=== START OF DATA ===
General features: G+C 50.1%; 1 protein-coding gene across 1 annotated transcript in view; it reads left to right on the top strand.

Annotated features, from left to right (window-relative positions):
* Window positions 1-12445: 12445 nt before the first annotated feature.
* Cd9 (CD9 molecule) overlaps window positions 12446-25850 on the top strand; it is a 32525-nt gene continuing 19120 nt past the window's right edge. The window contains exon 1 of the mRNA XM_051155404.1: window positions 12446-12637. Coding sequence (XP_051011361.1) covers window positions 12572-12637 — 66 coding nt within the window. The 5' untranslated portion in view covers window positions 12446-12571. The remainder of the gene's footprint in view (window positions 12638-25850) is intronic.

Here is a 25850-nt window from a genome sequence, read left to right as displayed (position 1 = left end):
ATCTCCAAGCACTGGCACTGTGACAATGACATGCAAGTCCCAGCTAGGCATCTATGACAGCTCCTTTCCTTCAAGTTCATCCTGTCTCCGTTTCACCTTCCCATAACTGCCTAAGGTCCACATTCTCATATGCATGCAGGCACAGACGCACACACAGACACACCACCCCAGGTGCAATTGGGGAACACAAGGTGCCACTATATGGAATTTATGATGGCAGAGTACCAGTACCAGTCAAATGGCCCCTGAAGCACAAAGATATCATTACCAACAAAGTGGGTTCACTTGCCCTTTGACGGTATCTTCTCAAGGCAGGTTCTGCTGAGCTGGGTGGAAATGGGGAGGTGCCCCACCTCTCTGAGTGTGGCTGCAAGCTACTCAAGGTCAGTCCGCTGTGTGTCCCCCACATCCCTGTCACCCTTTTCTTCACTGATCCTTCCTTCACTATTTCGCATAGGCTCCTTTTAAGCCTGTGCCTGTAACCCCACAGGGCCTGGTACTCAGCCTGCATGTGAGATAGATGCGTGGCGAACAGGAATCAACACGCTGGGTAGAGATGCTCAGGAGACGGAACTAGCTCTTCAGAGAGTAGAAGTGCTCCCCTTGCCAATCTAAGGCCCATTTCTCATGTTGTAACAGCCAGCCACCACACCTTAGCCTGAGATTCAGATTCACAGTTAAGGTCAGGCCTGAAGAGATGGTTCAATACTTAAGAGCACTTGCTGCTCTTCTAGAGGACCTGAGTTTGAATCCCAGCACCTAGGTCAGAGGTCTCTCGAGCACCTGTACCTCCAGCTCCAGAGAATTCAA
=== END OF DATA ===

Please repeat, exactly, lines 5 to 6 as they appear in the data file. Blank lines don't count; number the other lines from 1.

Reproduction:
Here is a 25850-nt window from a genome sequence, read left to right as displayed (position 1 = left end):
ATCTCCAAGCACTGGCACTGTGACAATGACATGCAAGTCCCAGCTAGGCATCTATGACAGCTCCTTTCCTTCAAGTTCATCCTGTCTCCGTTTCACCTTCCCATAACTGCCTAAGGTCCACATTCTCATATGCATGCAGGCACAGACGCACACACAGACACACCACCCCAGGTGCAATTGGGGAACACAAGGTGCCACTATATGGAATTTATGATGGCAGAGTACCAGTACCAGTCAAATGGCCCCTGAAGCACAAAGATATCATTACCAACAAAGTGGGTTCACTTGCCCTTTGACGGTATCTTCTCAAGGCAGGTTCTGCTGAGCTGGGTGGAAATGGGGAGGTGCCCCACCTCTCTGAGTGTGGCTGCAAGCTACTCAAGGTCAGTCCGCTGTGTGTCCCCCACATCCCTGTCACCCTTTTCTTCACTGATCCTTCCTTCACTATTTCGCATAGGCTCCTTTTAAGCCTGTGCCTGTAACCCCACAGGGCCTGGTACTCAGCCTGCATGTGAGATAGATGCGTGGCGAACAGGAATCAACACGCTGGGTAGAGATGCTCAGGAGACGGAACTAGCTCTTCAGAGAGTAGAAGTGCTCCCCTTGCCAATCTAAGGCCCATTTCTCATGTTGTAACAGCCAGCCACCACACCTTAGCCTGAGATTCAGATTCACAGTTAAGGTCAGGCCTGAAGAGATGGTTCAATACTTAAGAGCACTTGCTGCTCTTCTAGAGGACCTGAGTTTGAATCCCAGCACCTAGGTCAGAGGTCTCTCGAGCACCTGTACCTCCAGCTCCAGAGAATTCAA